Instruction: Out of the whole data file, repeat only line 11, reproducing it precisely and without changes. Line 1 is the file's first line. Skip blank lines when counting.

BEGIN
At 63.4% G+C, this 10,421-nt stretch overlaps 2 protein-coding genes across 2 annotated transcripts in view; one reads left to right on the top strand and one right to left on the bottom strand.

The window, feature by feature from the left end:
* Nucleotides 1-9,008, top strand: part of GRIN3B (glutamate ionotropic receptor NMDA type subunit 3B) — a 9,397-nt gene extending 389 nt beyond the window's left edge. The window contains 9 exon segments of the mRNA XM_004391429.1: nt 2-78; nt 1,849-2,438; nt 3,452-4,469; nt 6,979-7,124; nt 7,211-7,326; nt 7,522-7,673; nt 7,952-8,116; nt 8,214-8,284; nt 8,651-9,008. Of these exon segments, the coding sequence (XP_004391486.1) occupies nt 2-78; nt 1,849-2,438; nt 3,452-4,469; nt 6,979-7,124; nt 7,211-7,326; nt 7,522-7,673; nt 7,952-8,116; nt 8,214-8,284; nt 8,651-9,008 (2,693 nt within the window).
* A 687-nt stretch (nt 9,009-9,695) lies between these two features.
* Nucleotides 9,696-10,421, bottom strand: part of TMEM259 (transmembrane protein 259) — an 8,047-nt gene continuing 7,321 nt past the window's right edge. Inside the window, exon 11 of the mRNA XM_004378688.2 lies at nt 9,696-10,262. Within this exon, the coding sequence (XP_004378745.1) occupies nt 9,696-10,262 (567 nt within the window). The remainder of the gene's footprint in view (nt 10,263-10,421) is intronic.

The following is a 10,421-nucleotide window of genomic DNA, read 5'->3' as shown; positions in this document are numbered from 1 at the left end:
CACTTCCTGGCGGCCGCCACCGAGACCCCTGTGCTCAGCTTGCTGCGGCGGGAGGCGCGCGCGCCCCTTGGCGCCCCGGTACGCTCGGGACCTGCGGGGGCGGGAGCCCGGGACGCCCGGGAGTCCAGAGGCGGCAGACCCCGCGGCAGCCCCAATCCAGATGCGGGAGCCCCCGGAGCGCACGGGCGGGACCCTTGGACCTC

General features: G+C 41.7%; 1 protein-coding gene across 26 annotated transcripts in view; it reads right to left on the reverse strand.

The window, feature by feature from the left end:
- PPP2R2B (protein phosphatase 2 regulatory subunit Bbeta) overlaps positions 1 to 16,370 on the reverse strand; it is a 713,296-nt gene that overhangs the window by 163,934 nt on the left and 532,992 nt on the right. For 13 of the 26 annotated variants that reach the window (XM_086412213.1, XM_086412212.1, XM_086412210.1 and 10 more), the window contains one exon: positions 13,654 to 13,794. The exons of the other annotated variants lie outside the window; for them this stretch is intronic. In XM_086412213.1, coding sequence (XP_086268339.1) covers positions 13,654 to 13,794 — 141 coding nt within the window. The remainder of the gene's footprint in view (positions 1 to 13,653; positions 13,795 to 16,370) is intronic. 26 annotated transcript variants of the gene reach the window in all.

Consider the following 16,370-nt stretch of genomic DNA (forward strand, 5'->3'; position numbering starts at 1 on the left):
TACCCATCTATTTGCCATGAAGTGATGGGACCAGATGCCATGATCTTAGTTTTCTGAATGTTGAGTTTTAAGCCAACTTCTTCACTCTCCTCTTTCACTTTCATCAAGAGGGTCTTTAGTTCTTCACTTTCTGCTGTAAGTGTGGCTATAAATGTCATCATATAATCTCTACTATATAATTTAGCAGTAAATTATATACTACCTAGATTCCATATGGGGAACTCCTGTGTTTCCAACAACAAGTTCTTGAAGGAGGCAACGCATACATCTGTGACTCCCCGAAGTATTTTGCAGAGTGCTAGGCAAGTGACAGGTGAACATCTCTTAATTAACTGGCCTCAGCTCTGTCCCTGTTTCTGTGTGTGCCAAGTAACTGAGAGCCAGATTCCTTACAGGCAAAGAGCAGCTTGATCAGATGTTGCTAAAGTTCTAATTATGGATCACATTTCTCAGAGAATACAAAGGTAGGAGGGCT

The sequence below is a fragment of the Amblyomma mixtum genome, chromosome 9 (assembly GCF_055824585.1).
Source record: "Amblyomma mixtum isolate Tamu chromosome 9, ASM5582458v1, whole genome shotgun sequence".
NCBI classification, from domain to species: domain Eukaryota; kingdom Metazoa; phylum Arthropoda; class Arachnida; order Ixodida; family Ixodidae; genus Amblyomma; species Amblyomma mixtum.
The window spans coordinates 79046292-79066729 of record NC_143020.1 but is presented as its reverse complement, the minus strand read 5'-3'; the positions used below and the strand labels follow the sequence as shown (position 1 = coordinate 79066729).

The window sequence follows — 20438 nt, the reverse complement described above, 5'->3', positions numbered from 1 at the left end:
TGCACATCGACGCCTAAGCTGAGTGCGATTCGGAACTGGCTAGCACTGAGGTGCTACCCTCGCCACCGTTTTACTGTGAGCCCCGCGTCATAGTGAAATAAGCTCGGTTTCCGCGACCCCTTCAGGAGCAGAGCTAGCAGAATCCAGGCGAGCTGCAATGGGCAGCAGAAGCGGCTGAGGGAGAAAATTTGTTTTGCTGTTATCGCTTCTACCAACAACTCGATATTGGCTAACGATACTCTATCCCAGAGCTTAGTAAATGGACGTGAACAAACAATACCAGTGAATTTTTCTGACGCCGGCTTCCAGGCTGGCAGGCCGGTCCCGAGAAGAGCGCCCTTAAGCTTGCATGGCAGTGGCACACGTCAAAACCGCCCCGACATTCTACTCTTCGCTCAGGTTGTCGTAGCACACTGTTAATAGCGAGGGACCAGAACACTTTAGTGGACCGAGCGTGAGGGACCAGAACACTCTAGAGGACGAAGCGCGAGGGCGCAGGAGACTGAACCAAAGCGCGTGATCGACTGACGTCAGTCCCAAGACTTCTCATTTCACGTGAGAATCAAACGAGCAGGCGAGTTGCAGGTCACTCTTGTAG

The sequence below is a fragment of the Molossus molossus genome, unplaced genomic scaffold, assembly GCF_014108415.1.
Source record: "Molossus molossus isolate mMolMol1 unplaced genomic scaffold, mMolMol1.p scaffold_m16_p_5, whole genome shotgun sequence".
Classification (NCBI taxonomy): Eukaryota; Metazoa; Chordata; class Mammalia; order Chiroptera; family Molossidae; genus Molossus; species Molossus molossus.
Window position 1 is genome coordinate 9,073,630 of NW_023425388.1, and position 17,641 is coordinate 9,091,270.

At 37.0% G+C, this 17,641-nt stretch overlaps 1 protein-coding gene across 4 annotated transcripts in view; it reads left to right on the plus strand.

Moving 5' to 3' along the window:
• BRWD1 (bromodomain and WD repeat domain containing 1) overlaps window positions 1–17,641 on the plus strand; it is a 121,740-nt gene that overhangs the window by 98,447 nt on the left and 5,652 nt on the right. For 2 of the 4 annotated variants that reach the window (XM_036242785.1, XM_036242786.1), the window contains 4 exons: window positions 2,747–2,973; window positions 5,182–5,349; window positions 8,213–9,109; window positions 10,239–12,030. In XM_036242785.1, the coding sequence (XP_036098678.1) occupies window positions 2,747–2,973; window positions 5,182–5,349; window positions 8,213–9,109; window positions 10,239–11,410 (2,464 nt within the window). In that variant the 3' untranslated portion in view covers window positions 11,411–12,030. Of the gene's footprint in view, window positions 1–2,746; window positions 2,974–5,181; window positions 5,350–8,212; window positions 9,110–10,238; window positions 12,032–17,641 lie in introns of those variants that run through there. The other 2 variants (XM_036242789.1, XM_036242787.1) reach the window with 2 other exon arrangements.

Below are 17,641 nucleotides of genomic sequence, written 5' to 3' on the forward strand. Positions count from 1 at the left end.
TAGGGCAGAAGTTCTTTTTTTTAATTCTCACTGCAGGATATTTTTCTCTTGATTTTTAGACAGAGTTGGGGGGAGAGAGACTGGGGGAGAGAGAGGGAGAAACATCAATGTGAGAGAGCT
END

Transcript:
Consider the following 16,370-nt stretch of genomic DNA (forward strand, 5'->3'; position numbering starts at 1 on the left):